Raccoon population biology in the northern Atlantic states is characterized by a birthing season during the winter and emergence of young in the spring, a period of growth during the summer when young animals stay with their mothers, and a period during the fall when juveniles disperse away from their natal territories[22], [23]. During the maturation phase, juveniles disperse until they establish a new home range. The seasonal birth pulse and the seasonal dispersal phase significantly affect both raccoon demography and the dynamics of control.

Here, we present a new, relatively simple and realistic mathematical model for raccoon rabies linking seasonality and host demography to rabies epidemiology and control. The model is an elaboration of previous mathematical models for rabies, but it includes the dominant features of the demography, the spring birth pulse and fall dispersal during maturation. We assume that, juveniles become adults when they establish a territory. Before territory establishment, juveniles continue to disperse and experience very high mortality rates. Maturation involves establishing a territory that is not already crowded, so the process of settling and maturing is density dependent, and regulates the population; juveniles continue to move until they find a patch that is not crowded–when the population density is near equilibrium, juveniles wander longer and experience higher mortality. This is the only regulatory mechanism we consider in this model, since we do not assume any density dependent mortality for adults, other than that induced by rabies.

For our model, we subdivide a continuous landscape into i patches arranged as one-dimensional linear array of cells (fig 5). Since we define the dispersal and movement structure across patches, the model could work just as appropriately for any connectivity of patches. In each cell we let Si, Ji, Ei, Li, Vi and Ri , denote the population density of adult and juvenile susceptible, adult and juvenile exposed, and adult and juvenile recovered/immune individuals. We let Ii represent the density of infectious raccoons, including both juveniles and adults.

Landscape structure for model simulations.

Movement is from neighbor to neighbor along a 1-dimensional linear array.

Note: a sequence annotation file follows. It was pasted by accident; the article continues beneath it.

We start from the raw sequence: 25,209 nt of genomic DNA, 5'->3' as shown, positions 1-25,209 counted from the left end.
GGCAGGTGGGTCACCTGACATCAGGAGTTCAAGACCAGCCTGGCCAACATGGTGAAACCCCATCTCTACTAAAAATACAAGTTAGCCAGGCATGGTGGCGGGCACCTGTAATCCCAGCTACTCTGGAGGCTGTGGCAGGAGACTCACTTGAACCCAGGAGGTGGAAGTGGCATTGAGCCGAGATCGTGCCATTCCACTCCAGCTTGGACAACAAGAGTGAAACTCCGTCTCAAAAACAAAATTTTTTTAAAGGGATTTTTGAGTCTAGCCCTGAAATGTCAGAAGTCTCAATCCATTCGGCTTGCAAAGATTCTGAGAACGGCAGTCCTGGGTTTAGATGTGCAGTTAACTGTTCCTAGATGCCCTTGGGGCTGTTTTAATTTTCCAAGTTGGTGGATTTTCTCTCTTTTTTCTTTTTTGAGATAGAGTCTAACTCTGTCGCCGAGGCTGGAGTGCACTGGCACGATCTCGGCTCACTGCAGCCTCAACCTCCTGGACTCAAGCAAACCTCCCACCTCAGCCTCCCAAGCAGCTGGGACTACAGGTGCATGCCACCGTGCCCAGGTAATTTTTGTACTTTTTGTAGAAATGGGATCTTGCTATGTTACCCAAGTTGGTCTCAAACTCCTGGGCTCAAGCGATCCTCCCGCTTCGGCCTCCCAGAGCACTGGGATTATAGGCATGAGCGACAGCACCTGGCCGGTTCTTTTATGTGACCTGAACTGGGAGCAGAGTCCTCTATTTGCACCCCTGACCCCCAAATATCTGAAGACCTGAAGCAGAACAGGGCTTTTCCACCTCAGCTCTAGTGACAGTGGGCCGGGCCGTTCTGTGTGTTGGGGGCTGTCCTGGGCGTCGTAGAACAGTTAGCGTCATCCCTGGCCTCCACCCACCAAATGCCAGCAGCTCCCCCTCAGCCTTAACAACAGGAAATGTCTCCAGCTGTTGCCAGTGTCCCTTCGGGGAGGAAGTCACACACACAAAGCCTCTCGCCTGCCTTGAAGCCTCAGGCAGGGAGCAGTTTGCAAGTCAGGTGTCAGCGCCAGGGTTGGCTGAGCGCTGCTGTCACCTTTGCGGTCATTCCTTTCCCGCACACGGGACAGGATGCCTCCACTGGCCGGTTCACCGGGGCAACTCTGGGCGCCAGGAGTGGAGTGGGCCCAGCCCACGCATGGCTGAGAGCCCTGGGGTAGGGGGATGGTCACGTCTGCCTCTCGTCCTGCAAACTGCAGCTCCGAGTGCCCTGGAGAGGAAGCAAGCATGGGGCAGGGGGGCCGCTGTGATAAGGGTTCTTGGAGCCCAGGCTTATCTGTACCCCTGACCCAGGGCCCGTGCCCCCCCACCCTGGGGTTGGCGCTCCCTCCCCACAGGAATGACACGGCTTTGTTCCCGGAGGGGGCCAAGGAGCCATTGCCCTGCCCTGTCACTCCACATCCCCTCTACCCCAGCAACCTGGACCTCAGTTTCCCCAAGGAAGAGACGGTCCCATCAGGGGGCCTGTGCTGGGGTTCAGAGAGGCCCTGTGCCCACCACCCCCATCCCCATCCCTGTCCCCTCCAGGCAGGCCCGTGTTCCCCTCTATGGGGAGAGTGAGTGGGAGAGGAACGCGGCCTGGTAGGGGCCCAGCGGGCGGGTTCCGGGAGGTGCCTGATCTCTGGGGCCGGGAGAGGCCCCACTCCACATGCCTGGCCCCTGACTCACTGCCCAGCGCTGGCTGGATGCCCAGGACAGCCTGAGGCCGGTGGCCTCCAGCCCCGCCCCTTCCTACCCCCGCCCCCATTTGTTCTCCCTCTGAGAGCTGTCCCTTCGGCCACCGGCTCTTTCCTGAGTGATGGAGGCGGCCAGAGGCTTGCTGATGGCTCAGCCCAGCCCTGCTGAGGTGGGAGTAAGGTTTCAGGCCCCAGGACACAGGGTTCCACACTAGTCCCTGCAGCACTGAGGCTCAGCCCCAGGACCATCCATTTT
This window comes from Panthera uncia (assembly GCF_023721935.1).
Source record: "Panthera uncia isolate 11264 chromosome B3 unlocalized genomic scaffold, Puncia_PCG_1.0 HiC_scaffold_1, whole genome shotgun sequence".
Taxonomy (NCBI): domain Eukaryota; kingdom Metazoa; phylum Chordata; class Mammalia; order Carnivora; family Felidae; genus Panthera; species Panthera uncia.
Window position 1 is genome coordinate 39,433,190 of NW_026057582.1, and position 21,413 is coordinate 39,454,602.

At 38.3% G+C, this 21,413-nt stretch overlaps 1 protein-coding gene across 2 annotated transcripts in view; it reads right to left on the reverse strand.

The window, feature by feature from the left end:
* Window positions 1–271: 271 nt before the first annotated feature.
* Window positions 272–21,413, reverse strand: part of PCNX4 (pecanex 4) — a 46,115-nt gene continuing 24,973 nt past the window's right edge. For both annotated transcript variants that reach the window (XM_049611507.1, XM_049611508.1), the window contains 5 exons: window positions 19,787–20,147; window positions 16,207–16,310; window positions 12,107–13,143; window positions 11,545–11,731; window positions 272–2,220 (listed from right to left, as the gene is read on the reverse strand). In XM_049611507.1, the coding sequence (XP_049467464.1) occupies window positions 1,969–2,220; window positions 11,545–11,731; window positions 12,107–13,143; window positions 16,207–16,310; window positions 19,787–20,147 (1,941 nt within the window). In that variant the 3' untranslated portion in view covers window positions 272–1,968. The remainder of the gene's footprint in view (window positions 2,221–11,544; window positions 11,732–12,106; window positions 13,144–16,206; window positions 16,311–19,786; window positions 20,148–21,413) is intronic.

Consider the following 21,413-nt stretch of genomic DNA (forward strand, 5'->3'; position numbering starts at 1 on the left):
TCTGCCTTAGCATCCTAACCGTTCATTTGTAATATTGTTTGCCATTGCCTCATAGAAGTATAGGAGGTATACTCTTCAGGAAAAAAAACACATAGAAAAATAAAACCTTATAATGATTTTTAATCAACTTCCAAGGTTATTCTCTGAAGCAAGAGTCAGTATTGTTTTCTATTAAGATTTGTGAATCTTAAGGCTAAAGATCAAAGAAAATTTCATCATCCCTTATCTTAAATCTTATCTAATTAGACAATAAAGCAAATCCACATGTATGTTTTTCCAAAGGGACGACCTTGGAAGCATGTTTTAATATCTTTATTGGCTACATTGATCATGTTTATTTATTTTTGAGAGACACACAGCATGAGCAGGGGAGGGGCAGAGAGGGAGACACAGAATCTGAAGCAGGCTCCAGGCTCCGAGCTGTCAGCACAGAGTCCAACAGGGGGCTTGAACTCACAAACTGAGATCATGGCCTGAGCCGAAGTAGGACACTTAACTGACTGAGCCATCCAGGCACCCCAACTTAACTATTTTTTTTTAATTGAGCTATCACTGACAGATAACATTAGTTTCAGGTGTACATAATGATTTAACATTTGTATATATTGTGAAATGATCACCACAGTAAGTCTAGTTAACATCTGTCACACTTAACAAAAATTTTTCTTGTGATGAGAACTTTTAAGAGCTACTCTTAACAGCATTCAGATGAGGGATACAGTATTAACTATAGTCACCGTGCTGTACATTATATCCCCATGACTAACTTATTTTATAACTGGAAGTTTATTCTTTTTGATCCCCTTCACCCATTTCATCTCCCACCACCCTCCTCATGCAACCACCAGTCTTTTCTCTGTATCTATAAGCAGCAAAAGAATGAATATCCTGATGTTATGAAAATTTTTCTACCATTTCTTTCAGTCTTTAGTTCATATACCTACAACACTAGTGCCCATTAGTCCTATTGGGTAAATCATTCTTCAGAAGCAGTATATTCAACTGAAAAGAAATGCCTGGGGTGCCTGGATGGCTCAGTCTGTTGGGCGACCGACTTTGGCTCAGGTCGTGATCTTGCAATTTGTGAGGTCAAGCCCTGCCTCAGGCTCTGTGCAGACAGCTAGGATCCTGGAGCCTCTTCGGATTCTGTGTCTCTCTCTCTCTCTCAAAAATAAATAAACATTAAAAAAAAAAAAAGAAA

For heuristic purposes, we think of a raccoon as being in the ith patch if the patch contains the geographic center of the raccoon's home range. We assume that births occur at a constant per-capita rate a(t), during the spring. Deaths occur at a constant per-capita rate b for adults and j for juveniles. During the maturation and dispersal period, described by the on-off function M(t), juvenile mortality increases to j+µ. During this phase, juveniles leave a patch at the rate φ; they disperse from the jth patch to the ith patch at the rate φκ i,j . Juveniles settle and mature at the density dependent rate , where Ai is the density of adults, Ai = Si+Ei+Ri . This function makes settlement probability decline monotonically with adult density. In other words, the probability of settling and maturing in a patch is , which declines with γiAi .

We let 1/σ denote the average time from infection until a raccoon dies or recovers from rabies, ρ the fraction that become infectious, 1/α is the average time that a raccoon spends infectious, and ν the rate that raccoons are vaccinated. Infection occurs locally, at the rate βIi; infectious raccoons migrate out of their current patch at the rate ψ; they disperse from the jth patch to the ith patch at the rate ψκ i,j . Thus, except for juvenile dispersal during the maturation phase, infectious raccoons are the only ones that “move.”

The dynamics for juveniles are described by the following equations:

The dynamics for adults are described by the following equations:

And finally, the dynamics of rabid individuals are described by a single equation:

In addition to the assumptions made about raccoon population dynamics, we assume that any vaccine corridor constructed is effective, i.e. that it reduces the density of susceptible raccoons sufficiently to control the epidemic. In reality, corridors are somewhat porous, but they may remain effective for years, but they can be breached by a rare event, as in the case of the Ohio cordon sanitaire [24]. We assume that baits are distributed uniformly within a corridor, and at sufficient density such that when deployed in conjunction with a natural barrier the spread of the disease into new areas is limited.

In these simulations we consider a landsacpe 100 patches in length. Initial conditions of the simulation placed 1 infected individual into patch 1 at week 1, The total time period executed in each simulation was 10 years.

We introduce vaccination in association with rivers, where a river occupies 10 patches in the middle of our landscape. As estimated from previous studies[10], [25] in the absence of a control strategy the rate of spread across a river decreases the normal rate 7-fold. In this model with vaccination on either side of the river, spread is halted. The first three years of the epidemic show few differences between vaccinating before or after the river.


CAR wishes to thank Bryan Grenfell and Derek Smith for encouragement and thoughful discussion.

Author Contributions

Conceived and designed the experiments: CR DS. Performed the experiments: CR. Analyzed the data: LR CR DS. Contributed reagents/materials/analysis tools: CR DS. Wrote the paper: LR CR DS